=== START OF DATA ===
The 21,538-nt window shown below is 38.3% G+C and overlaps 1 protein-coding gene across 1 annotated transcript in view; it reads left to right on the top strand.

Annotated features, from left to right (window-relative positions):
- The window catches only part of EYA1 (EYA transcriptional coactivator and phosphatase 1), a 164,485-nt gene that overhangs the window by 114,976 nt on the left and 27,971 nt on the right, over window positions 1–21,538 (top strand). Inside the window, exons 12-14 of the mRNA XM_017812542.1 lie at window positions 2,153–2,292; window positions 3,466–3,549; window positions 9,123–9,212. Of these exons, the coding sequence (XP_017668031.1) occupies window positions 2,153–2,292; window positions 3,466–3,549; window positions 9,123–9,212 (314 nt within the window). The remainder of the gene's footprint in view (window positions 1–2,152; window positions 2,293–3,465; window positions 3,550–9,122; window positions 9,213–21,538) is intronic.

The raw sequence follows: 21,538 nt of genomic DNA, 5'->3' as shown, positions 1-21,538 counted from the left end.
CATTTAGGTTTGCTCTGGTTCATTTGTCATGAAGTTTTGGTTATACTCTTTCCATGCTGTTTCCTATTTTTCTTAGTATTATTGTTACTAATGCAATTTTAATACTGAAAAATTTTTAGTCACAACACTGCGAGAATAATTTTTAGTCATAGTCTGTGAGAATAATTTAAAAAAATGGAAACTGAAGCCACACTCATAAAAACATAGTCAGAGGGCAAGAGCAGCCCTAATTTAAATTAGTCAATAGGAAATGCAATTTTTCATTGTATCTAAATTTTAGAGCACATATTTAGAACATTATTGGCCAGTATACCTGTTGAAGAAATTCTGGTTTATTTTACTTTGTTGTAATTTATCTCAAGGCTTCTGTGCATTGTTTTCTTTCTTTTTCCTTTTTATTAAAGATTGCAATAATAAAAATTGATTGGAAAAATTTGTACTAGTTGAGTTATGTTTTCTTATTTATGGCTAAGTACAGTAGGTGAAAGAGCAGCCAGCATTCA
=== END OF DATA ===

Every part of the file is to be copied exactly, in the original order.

The 21,538-nt window shown below is 38.3% G+C and overlaps 1 protein-coding gene across 1 annotated transcript in view; it reads left to right on the top strand.

Annotated features, from left to right (window-relative positions):
- The window catches only part of EYA1 (EYA transcriptional coactivator and phosphatase 1), a 164,485-nt gene that overhangs the window by 114,976 nt on the left and 27,971 nt on the right, over window positions 1–21,538 (top strand). Inside the window, exons 12-14 of the mRNA XM_017812542.1 lie at window positions 2,153–2,292; window positions 3,466–3,549; window positions 9,123–9,212. Of these exons, the coding sequence (XP_017668031.1) occupies window positions 2,153–2,292; window positions 3,466–3,549; window positions 9,123–9,212 (314 nt within the window). The remainder of the gene's footprint in view (window positions 1–2,152; window positions 2,293–3,465; window positions 3,550–9,122; window positions 9,213–21,538) is intronic.

The raw sequence follows: 21,538 nt of genomic DNA, 5'->3' as shown, positions 1-21,538 counted from the left end.
CATTTAGGTTTGCTCTGGTTCATTTGTCATGAAGTTTTGGTTATACTCTTTCCATGCTGTTTCCTATTTTTCTTAGTATTATTGTTACTAATGCAATTTTAATACTGAAAAATTTTTAGTCACAACACTGCGAGAATAATTTTTAGTCATAGTCTGTGAGAATAATTTAAAAAAATGGAAACTGAAGCCACACTCATAAAAACATAGTCAGAGGGCAAGAGCAGCCCTAATTTAAATTAGTCAATAGGAAATGCAATTTTTCATTGTATCTAAATTTTAGAGCACATATTTAGAACATTATTGGCCAGTATACCTGTTGAAGAAATTCTGGTTTATTTTACTTTGTTGTAATTTATCTCAAGGCTTCTGTGCATTGTTTTCTTTCTTTTTCCTTTTTATTAAAGATTGCAATAATAAAAATTGATTGGAAAAATTTGTACTAGTTGAGTTATGTTTTCTTATTTATGGCTAAGTACAGTAGGTGAAAGAGCAGCCAGCATTCA